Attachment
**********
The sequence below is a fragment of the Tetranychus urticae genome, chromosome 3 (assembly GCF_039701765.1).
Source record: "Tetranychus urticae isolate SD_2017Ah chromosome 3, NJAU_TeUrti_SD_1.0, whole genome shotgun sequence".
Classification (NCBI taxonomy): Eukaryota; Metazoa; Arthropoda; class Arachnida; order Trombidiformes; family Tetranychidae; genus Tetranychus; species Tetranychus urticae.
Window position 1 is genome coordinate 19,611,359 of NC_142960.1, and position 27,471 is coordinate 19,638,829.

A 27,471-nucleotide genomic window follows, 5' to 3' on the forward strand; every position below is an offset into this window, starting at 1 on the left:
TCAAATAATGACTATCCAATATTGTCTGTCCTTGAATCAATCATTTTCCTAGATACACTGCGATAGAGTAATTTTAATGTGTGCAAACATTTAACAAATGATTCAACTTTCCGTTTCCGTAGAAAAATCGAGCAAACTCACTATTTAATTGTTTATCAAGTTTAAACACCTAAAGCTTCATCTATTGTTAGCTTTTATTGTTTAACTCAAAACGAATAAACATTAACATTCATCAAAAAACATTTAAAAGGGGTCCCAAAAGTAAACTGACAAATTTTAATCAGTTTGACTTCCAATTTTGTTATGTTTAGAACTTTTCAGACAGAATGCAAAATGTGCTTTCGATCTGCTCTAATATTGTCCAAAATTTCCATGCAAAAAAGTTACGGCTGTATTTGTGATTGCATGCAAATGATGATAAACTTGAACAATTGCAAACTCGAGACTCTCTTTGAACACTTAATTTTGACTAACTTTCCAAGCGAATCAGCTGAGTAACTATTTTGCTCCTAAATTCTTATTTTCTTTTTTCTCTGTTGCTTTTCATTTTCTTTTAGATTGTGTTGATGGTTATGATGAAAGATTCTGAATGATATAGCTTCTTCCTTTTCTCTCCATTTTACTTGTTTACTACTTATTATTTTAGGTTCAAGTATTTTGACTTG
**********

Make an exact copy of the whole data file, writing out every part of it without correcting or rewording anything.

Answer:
The sequence below is a fragment of the Tetranychus urticae genome, chromosome 3 (assembly GCF_039701765.1).
Source record: "Tetranychus urticae isolate SD_2017Ah chromosome 3, NJAU_TeUrti_SD_1.0, whole genome shotgun sequence".
Classification (NCBI taxonomy): Eukaryota; Metazoa; Arthropoda; class Arachnida; order Trombidiformes; family Tetranychidae; genus Tetranychus; species Tetranychus urticae.
Window position 1 is genome coordinate 19,611,359 of NC_142960.1, and position 27,471 is coordinate 19,638,829.

A 27,471-nucleotide genomic window follows, 5' to 3' on the forward strand; every position below is an offset into this window, starting at 1 on the left:
TCAAATAATGACTATCCAATATTGTCTGTCCTTGAATCAATCATTTTCCTAGATACACTGCGATAGAGTAATTTTAATGTGTGCAAACATTTAACAAATGATTCAACTTTCCGTTTCCGTAGAAAAATCGAGCAAACTCACTATTTAATTGTTTATCAAGTTTAAACACCTAAAGCTTCATCTATTGTTAGCTTTTATTGTTTAACTCAAAACGAATAAACATTAACATTCATCAAAAAACATTTAAAAGGGGTCCCAAAAGTAAACTGACAAATTTTAATCAGTTTGACTTCCAATTTTGTTATGTTTAGAACTTTTCAGACAGAATGCAAAATGTGCTTTCGATCTGCTCTAATATTGTCCAAAATTTCCATGCAAAAAAGTTACGGCTGTATTTGTGATTGCATGCAAATGATGATAAACTTGAACAATTGCAAACTCGAGACTCTCTTTGAACACTTAATTTTGACTAACTTTCCAAGCGAATCAGCTGAGTAACTATTTTGCTCCTAAATTCTTATTTTCTTTTTTCTCTGTTGCTTTTCATTTTCTTTTAGATTGTGTTGATGGTTATGATGAAAGATTCTGAATGATATAGCTTCTTCCTTTTCTCTCCATTTTACTTGTTTACTACTTATTATTTTAGGTTCAAGTATTTTGACTTG